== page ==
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Historical map from Meyer's Konversationslexikon (1885–1890) on the Melanesian distribution area

Melanesier is a term coined by the French explorer Jules Dumont d'Urville for the inhabitants of New Guinea , New Caledonia , the Solomon Islands and (formerly also for the native people of Australia) .

A man from Port Vila , Vanuatu

Concept history

The term "Melanesians" is controversial today because it implies the existence of a homogeneous Melanesian ethnic group . In the first place, however, it has established itself as the self-designation of the above-mentioned population groups in the cultural area of Melanesia (around ten million people). In today's use of the term, the indigenous peoples of the following islands are counted among the Melanesians: Fiji , New Guinea ( Papua New Guinea and the Indonesian West New Guinea ), New Caledonia, the Solomon Islands and Vanuatu . However, the Melanesians are extremely diverse culturally, ethnically and linguistically. Genetically, they are more related to the Australian Aborigines than to the Polynesians who migrated through their territory .

In early demarcation of the Melanesians from neighboring population groups, in addition to dark skin color ( melas = Greek "black") or hair, some characteristics also played a role that would be described as racist today , such as "hostility towards whites" and "ugliness of their wives " Etc.

Biological peculiarities

A Melanesian boy from Vanuatu

The Melanesians and the Australian Aborigines are the only dark-skinned ethnicities that can have blonde hair. A certain surface variant of the red blood cells is strikingly common in Melanesians. It seems to protect people from malaria infections. In May 2010 a study was published which showed that the Melanesians' genome - like that of all non-African people - comes from 2.5 ± 0.6 percent of the Neanderthals ; however, an additional 4.8 ± 0.5 percent were contributed by the Denisova people . However, the latest data from 2016 suggest that the Melanesians' genome contains significantly less Neanderthal DNA than that of other non-African people.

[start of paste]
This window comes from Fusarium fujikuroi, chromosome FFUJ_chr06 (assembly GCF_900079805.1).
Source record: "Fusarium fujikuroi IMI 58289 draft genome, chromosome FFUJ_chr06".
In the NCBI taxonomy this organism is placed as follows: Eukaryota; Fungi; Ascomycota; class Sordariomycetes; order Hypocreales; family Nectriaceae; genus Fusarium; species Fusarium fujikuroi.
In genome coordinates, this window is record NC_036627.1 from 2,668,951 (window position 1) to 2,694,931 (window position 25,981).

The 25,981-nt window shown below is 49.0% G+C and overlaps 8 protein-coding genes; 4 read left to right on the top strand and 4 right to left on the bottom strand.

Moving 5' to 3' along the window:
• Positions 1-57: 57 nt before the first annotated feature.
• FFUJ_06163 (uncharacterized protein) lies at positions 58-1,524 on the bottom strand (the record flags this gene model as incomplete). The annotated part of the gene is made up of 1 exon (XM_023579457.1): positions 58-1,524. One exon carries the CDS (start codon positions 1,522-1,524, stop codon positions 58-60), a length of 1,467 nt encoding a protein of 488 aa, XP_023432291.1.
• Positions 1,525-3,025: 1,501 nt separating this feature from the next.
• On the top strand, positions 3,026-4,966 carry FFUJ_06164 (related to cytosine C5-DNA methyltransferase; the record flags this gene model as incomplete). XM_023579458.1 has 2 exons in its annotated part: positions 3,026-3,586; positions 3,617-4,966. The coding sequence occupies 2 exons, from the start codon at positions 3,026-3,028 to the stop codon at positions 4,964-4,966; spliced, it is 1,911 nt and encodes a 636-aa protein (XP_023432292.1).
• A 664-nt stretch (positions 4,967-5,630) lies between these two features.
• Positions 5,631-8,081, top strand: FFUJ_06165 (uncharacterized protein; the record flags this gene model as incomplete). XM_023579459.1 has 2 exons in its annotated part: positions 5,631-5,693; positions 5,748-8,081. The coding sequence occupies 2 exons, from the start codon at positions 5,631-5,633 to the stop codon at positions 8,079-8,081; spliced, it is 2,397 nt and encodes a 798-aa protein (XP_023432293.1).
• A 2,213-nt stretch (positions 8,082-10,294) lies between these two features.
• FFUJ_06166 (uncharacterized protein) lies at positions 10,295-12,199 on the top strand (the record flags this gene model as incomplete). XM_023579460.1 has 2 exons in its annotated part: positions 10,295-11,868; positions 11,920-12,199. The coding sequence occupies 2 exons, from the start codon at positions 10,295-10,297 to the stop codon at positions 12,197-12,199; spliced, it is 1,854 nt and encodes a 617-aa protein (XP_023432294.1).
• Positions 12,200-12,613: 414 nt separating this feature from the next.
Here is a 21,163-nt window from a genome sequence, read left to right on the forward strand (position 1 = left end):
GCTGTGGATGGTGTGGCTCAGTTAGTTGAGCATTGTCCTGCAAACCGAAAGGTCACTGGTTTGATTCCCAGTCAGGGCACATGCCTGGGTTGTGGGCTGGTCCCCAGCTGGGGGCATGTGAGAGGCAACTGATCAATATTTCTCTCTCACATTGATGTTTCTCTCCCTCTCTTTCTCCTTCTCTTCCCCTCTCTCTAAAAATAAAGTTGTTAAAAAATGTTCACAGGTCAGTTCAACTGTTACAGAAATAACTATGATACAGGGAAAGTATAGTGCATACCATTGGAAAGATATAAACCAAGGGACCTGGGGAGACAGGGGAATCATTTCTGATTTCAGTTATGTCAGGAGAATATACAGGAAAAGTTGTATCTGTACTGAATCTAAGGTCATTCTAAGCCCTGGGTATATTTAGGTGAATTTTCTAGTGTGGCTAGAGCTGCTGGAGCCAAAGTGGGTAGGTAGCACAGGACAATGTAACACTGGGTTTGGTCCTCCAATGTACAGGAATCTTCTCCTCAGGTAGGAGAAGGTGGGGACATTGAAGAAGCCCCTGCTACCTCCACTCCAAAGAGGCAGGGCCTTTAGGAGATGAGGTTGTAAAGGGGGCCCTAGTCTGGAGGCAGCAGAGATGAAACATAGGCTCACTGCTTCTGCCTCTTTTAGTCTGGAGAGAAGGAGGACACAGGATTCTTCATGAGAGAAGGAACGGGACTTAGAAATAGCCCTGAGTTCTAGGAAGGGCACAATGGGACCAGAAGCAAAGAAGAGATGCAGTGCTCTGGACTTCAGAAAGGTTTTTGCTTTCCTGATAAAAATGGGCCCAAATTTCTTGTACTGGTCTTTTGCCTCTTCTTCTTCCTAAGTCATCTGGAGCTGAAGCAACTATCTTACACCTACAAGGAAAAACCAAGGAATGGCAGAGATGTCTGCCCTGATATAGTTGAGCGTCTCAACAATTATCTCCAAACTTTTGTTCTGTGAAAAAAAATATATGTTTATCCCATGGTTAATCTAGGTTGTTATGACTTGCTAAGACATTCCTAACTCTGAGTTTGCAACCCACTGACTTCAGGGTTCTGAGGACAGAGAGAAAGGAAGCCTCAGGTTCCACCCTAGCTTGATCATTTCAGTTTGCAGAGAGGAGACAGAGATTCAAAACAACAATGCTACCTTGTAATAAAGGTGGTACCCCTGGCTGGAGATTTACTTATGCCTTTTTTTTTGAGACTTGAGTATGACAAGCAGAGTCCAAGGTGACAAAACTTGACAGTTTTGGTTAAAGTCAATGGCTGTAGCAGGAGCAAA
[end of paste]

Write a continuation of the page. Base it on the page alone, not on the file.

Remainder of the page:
Traditional religions

The ethnic religions of the Melanesians are just as heterogeneous as all other cultural elements. However, there are some common basic elements found in most of these religions. The spiritual worship of cultivated plants, creation, transience and fertility play primary roles everywhere, even if very different ideas are connected with them.

The world of spirits is divided in two into nature and ancestral spirits . Ancestor cult is at the center of religious practice . It must not be confused with a simple veneration of the dead , because it is not only about the souls of those who have just died, but about all the dead who, like living elders, are venerated as still existing. The hereafter is not seen as categorically different, but merely as the next higher level of existence. As usual in ethnic religions, belief reflects - or confirms - the socio-cultural conditions of society. Ancestor worship is about respect for elders, who have a particularly high status . In some areas, elaborate funeral celebrations are held, where carved figures and friezes are built. In the religions of New Guinea , in addition to the worship of the dead and ancestors, there is also the ritually significant headhunting, which is sometimes associated with artistically designed head trophies. Headhunting has largely disappeared today.